- How to cope in a foreign language. I feel comfortable in countries with Latin languages but when I was in Russia I really found language to be a barrier. When you come across bilingual signs (they were infrequent to be sure) take a photo of them so that you can study the basic words like exit, entrance etc., when you have a moment.
- Major cities always have free options. From walking tours to city museums, most major cities have free offerings for tourists. Google your city name, “free” and “tourist” to find out what’s available. Since I travel more now these free and low-cost options are more important to me than ever.
- Having an automatic savings account makes for nice surprises. When I started Solo Traveler I also started a monthly auto-withdrawal from my checking account to a dedicated saving account at an online bank. Because it’s at another bank I don’t keep track of it carefully – only when I’m planning a trip that is beyond my normal budget. I often get a very nice surprise.
- A good price for airfare is possible. Now in this case I’m lucky to be in Canada. I always check SQM.ca before booking. They are a secret shopper service that pays back 50% of your airfare cost once you have completed the secret shopping questionnaire. For others, sign up for airfare alerts. Many of the flight search engines have them.
- Slow is better than fast. It’s tempting to build a lot of travel into a short amount of time but it’s not worth it. I really like basing myself somewhere and exploring from there.
- By road or rail, I need at least three nights in any place. I’ve learned that I need at least three nights in a city. With only two nights I only have one full day there which is not enough. I learned the hard way that you can’t count a travel day as a full day in a city.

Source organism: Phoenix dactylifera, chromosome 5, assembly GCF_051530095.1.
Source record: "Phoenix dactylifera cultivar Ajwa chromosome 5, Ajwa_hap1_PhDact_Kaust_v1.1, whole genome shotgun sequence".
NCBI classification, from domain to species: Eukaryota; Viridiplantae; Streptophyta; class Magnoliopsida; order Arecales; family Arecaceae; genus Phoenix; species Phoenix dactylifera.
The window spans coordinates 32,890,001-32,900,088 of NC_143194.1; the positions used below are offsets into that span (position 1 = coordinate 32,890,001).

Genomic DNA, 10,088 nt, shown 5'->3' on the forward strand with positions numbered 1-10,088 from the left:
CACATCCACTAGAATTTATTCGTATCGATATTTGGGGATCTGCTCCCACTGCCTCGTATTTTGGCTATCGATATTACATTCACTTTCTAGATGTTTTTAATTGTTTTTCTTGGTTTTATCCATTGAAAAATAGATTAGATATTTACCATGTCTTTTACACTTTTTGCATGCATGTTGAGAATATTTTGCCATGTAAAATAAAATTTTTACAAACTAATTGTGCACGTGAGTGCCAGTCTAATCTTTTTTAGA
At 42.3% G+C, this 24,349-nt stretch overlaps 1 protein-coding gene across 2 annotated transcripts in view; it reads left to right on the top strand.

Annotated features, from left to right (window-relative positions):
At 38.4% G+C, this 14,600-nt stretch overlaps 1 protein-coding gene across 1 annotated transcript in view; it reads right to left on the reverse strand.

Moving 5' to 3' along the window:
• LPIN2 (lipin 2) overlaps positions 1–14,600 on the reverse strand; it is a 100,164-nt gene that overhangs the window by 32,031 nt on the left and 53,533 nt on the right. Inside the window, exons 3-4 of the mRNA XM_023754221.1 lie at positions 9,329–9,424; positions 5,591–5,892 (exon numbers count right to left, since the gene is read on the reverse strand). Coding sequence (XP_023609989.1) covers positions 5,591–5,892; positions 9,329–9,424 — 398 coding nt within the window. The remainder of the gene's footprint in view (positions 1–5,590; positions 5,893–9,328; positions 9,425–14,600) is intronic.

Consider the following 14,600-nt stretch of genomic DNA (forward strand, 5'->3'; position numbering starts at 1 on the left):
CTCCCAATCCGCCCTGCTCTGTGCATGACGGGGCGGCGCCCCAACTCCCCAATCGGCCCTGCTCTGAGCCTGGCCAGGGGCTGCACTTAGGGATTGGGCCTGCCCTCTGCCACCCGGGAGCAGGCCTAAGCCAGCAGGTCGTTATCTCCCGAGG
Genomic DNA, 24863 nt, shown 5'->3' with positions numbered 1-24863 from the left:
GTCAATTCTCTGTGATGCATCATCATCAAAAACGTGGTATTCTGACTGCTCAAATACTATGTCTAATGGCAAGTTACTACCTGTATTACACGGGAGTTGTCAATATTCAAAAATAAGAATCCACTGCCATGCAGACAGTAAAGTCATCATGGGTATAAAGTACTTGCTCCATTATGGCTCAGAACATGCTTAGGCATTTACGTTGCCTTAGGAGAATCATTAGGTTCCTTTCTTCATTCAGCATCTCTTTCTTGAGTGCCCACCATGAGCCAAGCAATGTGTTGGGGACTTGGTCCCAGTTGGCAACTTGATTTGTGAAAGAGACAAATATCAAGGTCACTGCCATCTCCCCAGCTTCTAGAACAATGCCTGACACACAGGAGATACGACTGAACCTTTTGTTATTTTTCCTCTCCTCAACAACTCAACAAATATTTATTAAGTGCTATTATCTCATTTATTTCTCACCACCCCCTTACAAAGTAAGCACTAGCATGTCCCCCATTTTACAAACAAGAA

- Seeing the sights is a low priority for me. I’m more interested in the people and culture of a place than the standard sights. Yes I want to see certain iconic buildings, sculptures, etc., but I’d rather go to a small festival and mix with the people instead.
- Solo travel doesn’t necessarily mean traveling alone. This I experienced in my twenties but I had no idea that it would be so easy in my fifties. I often meet up and travel with others for a period of time. What I didn’t expect is that age wouldn’t matter much. I’ve traveled with people twenty-five years my junior.
- Age really doesn’t matter. Through the blog and Solo Travel Society on Facebook I’ve met people traveling solo well into their seventies. Really, age doesn’t matter.
- Joining forces makes difficult countries easier. In India I met Penny at an ashram and we decided to travel together. It’s not the we each couldn’t have managed India alone but together we figured things out easily. That made it easier when I took off on my own.
- On the road you can recreate who you are. Being on your own, not defined by family and friends who expect you to act in certain ways, you get to see yourself differently and recreate who you are in smaller and larger ways.
- It takes time to re-enter home. It’s not always easy to return home and get back to the normal routine. I have changed if only by degrees. I am tired whether due to jet lag or simple travel fatigue. I give myself time to get back into life.
- Home is never the same place that you left. It can’t be because in your travels your perspectives have shifted if only slightly by the locals you meet, by other travelers, by seeing how challenges in your country have been resolved elsewhere.
- Not every trip is fabulous. You would hope that every trip is fun, amazing, fantastic! But it’s not the case. However, I have learned that with time, even the trips that were not fabulous at the time remain with me in interesting and valuable ways.
- The travel industry in changing. Yes, when I first started Solo Traveler there was very little in the way of tours, resorts and cruises for those traveling alone. Now there are more. Not lots, but more. Sign up for the Solo Travel Advisory to get the deals we find into your inbox every month.
Solo travel: What I have learned about people.